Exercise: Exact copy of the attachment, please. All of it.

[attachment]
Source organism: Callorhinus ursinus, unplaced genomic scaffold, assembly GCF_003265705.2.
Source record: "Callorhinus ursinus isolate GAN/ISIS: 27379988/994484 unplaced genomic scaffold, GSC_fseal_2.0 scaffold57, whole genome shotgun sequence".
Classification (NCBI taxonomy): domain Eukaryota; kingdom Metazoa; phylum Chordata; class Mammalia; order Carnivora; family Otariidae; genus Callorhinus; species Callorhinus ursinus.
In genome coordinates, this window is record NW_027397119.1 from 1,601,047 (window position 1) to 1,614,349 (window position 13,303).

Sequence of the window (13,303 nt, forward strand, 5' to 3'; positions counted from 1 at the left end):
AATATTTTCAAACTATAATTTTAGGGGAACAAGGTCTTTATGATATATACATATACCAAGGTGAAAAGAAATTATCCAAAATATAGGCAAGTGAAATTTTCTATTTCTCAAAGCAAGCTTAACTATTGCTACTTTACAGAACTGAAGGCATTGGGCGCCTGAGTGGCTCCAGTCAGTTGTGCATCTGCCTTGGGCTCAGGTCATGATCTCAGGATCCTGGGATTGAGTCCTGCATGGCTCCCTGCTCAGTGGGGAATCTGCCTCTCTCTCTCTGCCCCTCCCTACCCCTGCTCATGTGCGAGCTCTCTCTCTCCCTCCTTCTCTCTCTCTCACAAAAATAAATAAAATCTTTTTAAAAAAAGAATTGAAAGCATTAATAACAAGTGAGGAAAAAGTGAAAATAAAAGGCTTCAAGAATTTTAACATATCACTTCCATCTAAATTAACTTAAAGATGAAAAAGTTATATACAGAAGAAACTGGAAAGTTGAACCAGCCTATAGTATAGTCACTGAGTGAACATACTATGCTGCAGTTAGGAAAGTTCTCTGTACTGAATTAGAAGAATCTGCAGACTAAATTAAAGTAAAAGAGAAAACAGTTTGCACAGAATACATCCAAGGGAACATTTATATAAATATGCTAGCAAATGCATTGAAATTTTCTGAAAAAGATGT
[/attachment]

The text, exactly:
Source organism: Callorhinus ursinus, unplaced genomic scaffold, assembly GCF_003265705.2.
Source record: "Callorhinus ursinus isolate GAN/ISIS: 27379988/994484 unplaced genomic scaffold, GSC_fseal_2.0 scaffold57, whole genome shotgun sequence".
Classification (NCBI taxonomy): domain Eukaryota; kingdom Metazoa; phylum Chordata; class Mammalia; order Carnivora; family Otariidae; genus Callorhinus; species Callorhinus ursinus.
In genome coordinates, this window is record NW_027397119.1 from 1,601,047 (window position 1) to 1,614,349 (window position 13,303).

Sequence of the window (13,303 nt, forward strand, 5' to 3'; positions counted from 1 at the left end):
AATATTTTCAAACTATAATTTTAGGGGAACAAGGTCTTTATGATATATACATATACCAAGGTGAAAAGAAATTATCCAAAATATAGGCAAGTGAAATTTTCTATTTCTCAAAGCAAGCTTAACTATTGCTACTTTACAGAACTGAAGGCATTGGGCGCCTGAGTGGCTCCAGTCAGTTGTGCATCTGCCTTGGGCTCAGGTCATGATCTCAGGATCCTGGGATTGAGTCCTGCATGGCTCCCTGCTCAGTGGGGAATCTGCCTCTCTCTCTCTGCCCCTCCCTACCCCTGCTCATGTGCGAGCTCTCTCTCTCCCTCCTTCTCTCTCTCTCACAAAAATAAATAAAATCTTTTTAAAAAAAGAATTGAAAGCATTAATAACAAGTGAGGAAAAAGTGAAAATAAAAGGCTTCAAGAATTTTAACATATCACTTCCATCTAAATTAACTTAAAGATGAAAAAGTTATATACAGAAGAAACTGGAAAGTTGAACCAGCCTATAGTATAGTCACTGAGTGAACATACTATGCTGCAGTTAGGAAAGTTCTCTGTACTGAATTAGAAGAATCTGCAGACTAAATTAAAGTAAAAGAGAAAACAGTTTGCACAGAATACATCCAAGGGAACATTTATATAAATATGCTAGCAAATGCATTGAAATTTTCTGAAAAAGATGT